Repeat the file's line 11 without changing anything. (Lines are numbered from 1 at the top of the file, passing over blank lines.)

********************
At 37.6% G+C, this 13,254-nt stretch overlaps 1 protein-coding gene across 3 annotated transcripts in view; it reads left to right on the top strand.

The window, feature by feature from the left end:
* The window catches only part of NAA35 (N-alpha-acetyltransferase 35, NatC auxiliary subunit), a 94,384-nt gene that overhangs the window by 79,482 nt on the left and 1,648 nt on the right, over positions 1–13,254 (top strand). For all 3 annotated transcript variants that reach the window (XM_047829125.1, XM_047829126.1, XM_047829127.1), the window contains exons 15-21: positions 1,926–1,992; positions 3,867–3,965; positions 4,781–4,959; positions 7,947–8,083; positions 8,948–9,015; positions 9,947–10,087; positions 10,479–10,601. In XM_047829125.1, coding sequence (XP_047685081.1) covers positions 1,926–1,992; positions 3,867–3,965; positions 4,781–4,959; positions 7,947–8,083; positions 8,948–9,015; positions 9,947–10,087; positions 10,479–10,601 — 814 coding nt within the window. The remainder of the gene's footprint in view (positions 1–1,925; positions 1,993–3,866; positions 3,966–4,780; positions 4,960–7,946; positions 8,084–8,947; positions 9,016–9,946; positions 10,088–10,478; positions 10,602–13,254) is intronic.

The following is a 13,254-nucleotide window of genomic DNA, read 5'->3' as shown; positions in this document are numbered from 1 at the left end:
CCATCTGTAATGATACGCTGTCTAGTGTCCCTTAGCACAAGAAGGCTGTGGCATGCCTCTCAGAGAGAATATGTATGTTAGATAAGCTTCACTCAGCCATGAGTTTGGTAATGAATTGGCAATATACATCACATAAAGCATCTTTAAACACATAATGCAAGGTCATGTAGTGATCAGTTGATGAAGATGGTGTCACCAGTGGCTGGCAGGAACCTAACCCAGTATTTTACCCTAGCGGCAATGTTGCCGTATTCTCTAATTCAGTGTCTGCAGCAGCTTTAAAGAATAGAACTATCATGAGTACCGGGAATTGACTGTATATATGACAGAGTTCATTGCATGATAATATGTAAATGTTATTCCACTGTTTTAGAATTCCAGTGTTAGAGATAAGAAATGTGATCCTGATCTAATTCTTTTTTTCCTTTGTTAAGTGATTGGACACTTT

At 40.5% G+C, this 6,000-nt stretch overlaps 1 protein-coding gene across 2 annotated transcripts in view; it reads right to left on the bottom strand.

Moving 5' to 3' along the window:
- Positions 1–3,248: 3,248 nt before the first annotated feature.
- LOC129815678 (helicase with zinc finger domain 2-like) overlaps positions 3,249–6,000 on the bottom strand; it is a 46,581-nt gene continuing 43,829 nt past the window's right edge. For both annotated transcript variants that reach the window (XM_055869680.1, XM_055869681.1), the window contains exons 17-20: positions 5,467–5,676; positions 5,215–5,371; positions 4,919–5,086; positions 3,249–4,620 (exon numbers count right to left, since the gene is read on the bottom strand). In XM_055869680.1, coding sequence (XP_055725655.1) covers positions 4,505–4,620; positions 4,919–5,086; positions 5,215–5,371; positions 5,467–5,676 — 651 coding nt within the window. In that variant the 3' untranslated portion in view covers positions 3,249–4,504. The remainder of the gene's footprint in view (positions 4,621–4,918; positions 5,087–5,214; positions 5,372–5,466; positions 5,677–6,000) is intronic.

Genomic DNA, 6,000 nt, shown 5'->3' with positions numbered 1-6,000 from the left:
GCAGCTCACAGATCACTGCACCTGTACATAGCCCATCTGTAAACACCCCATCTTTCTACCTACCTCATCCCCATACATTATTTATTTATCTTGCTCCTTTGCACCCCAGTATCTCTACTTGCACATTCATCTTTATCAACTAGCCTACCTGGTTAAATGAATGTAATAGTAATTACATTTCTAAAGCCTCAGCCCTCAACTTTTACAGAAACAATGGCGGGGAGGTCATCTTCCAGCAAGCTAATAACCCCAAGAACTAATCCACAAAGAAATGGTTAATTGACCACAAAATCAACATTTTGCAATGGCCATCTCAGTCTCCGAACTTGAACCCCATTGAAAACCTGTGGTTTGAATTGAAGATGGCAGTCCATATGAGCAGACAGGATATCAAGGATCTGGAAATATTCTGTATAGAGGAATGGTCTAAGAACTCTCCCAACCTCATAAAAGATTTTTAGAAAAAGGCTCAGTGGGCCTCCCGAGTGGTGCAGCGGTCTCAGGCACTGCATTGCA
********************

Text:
GCAGCTCACAGATCACTGCACCTGTACATAGCCCATCTGTAAACACCCCATCTTTCTACCTACCTCATCCCCATACATTATTTATTTATCTTGCTCCTTTGCACCCCAGTATCTCTACTTGCACATTCATCTTTATCAACTAGCCTACCTGGTTAAATGAATGTAATAGTAATTACATTTCTAAAGCCTCAGCCCTCAACTTTTACAGAAACAATGGCGGGGAGGTCATCTTCCAGCAAGCTAATAACCCCAAGAACTAATCCACAAAGAAATGGTTAATTGACCACAAAATCAACATTTTGCAATGGCCATCTCAGTCTCCGAACTTGAACCCCATTGAAAACCTGTGGTTTGAATTGAAGATGGCAGTCCATATGAGCAGACAGGATATCAAGGATCTGGAAATATTCTGTATAGAGGAATGGTCTAAGAACTCTCCCAACCTCATAAAAGATTTTTAGAAAAAGGCTCAGTGGGCCTCCCGAGTGGTGCAGCGGTCTCAGGCACTGCATTGCA